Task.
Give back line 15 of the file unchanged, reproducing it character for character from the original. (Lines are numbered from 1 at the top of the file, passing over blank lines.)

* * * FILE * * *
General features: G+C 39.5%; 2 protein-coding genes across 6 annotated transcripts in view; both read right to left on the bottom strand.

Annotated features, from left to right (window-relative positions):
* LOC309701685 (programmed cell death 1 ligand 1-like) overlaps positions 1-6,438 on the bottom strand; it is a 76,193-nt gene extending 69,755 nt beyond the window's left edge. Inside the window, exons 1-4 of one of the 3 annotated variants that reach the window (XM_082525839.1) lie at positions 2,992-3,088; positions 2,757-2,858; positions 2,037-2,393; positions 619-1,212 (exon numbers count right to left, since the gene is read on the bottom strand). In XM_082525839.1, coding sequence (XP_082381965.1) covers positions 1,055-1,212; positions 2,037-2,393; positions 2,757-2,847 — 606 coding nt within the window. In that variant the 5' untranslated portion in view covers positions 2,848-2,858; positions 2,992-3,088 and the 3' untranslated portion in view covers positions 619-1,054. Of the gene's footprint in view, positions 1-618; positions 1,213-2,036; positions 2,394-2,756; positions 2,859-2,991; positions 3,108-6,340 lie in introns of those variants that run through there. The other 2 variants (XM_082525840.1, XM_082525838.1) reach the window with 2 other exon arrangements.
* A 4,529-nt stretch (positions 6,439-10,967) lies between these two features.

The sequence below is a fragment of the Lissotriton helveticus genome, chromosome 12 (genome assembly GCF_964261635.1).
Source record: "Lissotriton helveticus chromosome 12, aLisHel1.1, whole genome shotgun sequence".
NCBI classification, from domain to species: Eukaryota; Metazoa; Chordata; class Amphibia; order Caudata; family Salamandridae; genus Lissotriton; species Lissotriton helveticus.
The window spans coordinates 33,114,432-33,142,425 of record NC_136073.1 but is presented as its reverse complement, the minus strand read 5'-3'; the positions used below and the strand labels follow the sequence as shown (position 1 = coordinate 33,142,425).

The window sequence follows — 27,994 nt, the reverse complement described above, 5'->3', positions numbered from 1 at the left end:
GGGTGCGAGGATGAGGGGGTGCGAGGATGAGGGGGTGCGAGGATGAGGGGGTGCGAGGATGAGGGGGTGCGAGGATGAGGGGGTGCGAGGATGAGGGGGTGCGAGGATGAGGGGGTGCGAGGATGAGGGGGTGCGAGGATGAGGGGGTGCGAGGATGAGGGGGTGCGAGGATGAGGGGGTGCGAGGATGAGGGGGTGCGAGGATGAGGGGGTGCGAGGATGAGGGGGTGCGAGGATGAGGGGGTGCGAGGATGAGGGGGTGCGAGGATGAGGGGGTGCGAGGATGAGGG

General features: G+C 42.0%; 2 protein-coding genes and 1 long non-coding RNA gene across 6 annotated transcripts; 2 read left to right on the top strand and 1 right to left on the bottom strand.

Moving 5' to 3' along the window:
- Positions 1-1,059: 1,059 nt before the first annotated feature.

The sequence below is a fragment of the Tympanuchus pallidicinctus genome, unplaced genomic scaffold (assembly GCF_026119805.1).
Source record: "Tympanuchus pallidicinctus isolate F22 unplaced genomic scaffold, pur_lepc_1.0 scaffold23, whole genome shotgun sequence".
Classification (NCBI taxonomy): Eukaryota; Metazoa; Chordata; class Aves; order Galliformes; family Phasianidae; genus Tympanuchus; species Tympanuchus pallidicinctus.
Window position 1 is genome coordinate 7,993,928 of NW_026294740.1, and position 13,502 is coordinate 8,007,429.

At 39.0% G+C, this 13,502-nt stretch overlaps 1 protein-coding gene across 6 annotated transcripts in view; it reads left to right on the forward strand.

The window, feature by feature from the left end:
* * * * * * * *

Source record: "Tympanuchus pallidicinctus isolate F22 unplaced genomic scaffold, pur_lepc_1.0 scaffold23, whole genome shotgun sequence".